Film Columnist | Samuel Mcloughlin
Welcome Home sees Emily Ratajkowski and Aaron Paul unite as damaged American couple Bryan and Cassie attempting to mend their broken relationship with an idyllic trip to the Italian countryside. However, things turn sinister when their mysterious neighbour wedges himself between them.
The story crawls to a start and the stilted and inorganic dialogue doesn’t help the time pass any quicker. Director George Ratcliff takes time to establish the broken dynamic between the couple, however, their issues and the neurosis that come with them end up feeling severely unexplored. Ratcliffe’s decision not to delve deeper into the couple’s relationship prior to arriving in Italy seems like a mistake. We are given little more than a snapshot of their troubled time together as the narrative is set almost entirely in their holiday home over just a few days. This, although aiding the immediacy of the film’s action leaves the characters, especially Cassie, feeling woefully two-dimensional. Even in the moments where we are evidently supposed to catch a glimpse of their relationship at its best, Bryan and Cassie’s interactions comes across somewhat inhuman.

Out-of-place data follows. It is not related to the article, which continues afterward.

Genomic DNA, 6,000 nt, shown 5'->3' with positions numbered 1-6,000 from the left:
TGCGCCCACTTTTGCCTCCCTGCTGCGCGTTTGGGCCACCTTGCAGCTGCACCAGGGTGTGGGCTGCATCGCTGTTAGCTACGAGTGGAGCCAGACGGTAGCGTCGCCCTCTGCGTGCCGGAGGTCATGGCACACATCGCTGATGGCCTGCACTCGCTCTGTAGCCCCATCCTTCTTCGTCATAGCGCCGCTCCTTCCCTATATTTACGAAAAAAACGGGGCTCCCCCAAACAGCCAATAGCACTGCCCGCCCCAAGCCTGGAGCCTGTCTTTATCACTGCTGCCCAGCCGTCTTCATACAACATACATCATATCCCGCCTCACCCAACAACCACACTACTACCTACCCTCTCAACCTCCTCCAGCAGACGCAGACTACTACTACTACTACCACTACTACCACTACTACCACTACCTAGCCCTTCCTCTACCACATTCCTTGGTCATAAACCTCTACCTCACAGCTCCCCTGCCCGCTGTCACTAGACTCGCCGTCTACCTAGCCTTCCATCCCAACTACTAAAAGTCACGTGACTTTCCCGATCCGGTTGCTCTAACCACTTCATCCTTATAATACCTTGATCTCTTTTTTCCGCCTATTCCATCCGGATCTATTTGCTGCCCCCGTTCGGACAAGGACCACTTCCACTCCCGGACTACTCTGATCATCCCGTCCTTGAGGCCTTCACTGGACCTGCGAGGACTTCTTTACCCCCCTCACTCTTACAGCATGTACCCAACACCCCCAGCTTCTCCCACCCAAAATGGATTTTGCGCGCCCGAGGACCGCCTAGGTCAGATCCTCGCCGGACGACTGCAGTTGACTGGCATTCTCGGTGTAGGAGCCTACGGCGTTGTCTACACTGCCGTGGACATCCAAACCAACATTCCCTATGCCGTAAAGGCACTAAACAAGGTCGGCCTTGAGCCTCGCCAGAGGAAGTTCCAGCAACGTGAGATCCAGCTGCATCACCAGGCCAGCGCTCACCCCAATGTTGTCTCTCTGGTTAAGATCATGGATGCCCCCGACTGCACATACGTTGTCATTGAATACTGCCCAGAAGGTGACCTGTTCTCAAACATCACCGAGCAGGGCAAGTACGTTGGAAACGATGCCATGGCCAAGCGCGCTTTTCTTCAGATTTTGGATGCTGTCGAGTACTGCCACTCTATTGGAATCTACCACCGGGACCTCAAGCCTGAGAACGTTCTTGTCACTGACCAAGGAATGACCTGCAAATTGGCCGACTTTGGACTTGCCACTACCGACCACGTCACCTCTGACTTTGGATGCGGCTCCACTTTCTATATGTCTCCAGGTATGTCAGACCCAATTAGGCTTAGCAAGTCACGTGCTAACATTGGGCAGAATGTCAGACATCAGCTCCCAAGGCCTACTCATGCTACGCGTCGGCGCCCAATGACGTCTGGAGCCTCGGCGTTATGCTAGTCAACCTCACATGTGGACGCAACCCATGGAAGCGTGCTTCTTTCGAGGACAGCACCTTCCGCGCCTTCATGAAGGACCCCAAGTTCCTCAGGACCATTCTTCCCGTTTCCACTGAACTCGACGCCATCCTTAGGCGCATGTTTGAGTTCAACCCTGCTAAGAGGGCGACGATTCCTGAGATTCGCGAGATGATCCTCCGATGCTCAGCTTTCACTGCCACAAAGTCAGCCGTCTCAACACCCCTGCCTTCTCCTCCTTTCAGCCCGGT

The pace, however, does accelerate when the neighbour’s nefarious plot arises. During the final act of the film, Ratcliff demonstrates a talent for creating tension and forcing his audience to feel just as helpless as his characters. Italian actor Riccardo Scamarcio plays the antagonistic role with merit, balancing a calm and calculating exterior with a suppressed primal malevolence.
While the central idea of the film is an interesting one, Ratcliff seems to clutter his story with a web of intersecting themes – love, jealousy, voyeurism – but never seems to entirely examine any of them with any depth. Other than convincing us never to stay in an Air BnB ever again, and providing a good mix of subtly eery chills and heart-racing thriller moments, Welcome Home delivers on little of the profound insight it promises.